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Sam-I-Am Violin on the streets, fundamentalist Judaism, planting organic vegetables, and the like.

Jesus Saves! And Esposito Scores On The Rebound

ISRAEL | Wednesday, 9 January 2008 | Views [4417] | Comments [7]

Zip-lining. Lebanon is behind us, Kiryat Shmoneh is in front. I chose to hold the lotus position as I descended the Manara Cliffs.

Zip-lining. Lebanon is behind us, Kiryat Shmoneh is in front. I chose to hold the lotus position as I descended the Manara Cliffs.

Spaceman Shmuel, Intrepid Explorer of Orthodox Judaism.

Actually its really hard to learn in a yeshiva without committing to the Orthodoxy. I'm finding this out the hard way. My level of emotional stress has been way high these past few days, I have to grab onto a piece of secular life in order to regain my sense of comfort. I wonder how long the 6 cd's I brought with me will last before I get sick of them. On the plus side, I think that just as Torah is considered by many to a bottomless fountain of knowledge, Radiohead can so too be considered an infinite source of wisdom.

I'm on the rooftop of a yeshiva building in the old city. Being a grizzled veteran of Boston winter has not made me any more comfortable in this harsh Jerusalem climate. Show me 95 degree heat, I'm ready to bask.

I got back yesterday night from the Golan Heights and the Galilee up north. I got to do a lot of stuff that I wouldn't be able to do on my own and without a car. So I'm pretty thankful.

The Golan is beautiful except for all the barbed wire and landmine warnings.

No it actually is beautiful, on a clear day you can see the Hermon, highest mountain in Israel and covered with snow, perched at the very top of the country knocking on Syria and Lebanon's doors. It all used to be Syria's land actually, until they got housed by the Israelis repeatedly. I was told that Eli Cohen, the great Israeli spy in Syria, suggested to the Syrian army the strategy of planting eucalyptus trees on the plateau of the Heights and shooting from their cover. Cohen then instructed the Israelis to shoot at the trees. The trick appears to have worked.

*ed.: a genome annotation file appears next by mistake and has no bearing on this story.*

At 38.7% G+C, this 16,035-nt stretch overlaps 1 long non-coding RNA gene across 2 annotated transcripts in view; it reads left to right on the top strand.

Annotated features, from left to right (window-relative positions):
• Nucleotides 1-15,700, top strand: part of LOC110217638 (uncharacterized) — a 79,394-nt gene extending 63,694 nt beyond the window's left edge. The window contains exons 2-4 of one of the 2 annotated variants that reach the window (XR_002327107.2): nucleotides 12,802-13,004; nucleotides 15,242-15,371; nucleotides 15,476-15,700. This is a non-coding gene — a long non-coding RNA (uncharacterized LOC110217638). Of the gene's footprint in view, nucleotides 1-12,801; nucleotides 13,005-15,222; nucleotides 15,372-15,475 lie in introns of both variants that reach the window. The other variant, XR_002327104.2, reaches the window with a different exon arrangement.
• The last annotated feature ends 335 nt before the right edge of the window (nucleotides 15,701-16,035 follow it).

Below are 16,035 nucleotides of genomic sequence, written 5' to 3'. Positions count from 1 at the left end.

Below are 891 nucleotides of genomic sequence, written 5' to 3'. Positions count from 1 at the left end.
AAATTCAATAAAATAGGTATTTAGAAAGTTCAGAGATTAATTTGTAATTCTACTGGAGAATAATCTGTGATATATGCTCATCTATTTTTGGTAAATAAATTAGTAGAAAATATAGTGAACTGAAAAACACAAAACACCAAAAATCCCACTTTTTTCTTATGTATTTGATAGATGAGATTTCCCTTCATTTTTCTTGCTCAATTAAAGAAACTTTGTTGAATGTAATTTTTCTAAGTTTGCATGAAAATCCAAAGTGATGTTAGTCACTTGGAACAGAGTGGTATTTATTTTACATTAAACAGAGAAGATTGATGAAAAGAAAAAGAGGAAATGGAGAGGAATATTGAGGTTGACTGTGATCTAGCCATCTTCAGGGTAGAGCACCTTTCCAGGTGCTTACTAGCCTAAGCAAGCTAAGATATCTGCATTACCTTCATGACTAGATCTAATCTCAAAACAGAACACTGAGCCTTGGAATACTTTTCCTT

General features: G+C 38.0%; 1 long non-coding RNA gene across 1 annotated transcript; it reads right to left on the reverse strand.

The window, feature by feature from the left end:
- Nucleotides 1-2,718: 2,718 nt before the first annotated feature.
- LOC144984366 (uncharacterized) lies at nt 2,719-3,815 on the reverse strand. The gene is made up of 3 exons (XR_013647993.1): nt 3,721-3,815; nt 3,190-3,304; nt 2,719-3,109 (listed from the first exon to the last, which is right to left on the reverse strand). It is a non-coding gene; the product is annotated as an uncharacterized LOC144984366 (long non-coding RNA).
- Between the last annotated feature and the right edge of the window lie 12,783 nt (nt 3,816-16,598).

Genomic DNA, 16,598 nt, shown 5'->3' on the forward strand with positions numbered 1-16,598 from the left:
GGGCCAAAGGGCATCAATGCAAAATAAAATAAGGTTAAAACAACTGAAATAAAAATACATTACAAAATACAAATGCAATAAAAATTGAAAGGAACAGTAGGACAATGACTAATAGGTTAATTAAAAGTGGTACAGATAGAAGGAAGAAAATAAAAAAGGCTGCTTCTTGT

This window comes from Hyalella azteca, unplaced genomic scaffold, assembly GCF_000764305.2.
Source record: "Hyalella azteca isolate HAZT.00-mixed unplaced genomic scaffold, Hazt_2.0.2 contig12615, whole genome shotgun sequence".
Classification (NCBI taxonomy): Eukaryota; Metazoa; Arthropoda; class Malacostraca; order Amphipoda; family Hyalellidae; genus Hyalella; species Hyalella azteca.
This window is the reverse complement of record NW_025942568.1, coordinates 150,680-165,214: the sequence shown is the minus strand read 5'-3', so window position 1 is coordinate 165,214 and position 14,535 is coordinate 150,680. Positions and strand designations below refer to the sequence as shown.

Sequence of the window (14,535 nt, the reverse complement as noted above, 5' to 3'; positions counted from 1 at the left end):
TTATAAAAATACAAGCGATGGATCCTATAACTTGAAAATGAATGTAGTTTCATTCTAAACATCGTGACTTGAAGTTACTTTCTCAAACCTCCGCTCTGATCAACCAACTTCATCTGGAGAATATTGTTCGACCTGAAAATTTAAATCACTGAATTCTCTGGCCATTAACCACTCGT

There are a lot of destroyed bunkers resting broken among the sparse trees. There is also an abundance of free-range grass-fed cows, and grape orchards, wild mint, and wild boars. I also saw the mighty Jordan river, and let me tell you something, it's not so mighty, at least not up North.

Oh, my lord, I almost forgot, by far the most ridiculous and amazing experience was going to Hamat Geder, which is a mineral hot springs just off the shore of the Kinneret (Sea of Galilee). Since we were on a religious trip, the only night we could go was the once-weekly Mens Only session on Sunday night. Wall-to-wall Chasidic men in 95 degree pools smelling like hard-boiled eggs. It was very relaxing, though religious Jews often have better things to do than take care of their bodies. When I hang around people who are so driven and faithful and ascetic, it makes me think they are almost inhuman. But then they take off their shirts and put on their swim trunks, and the human frailty of it all is VERY apparent. Also there is, as rumored, no such thing as waiting in line in Israel. It took some serious effort to get the jacuzzi jets.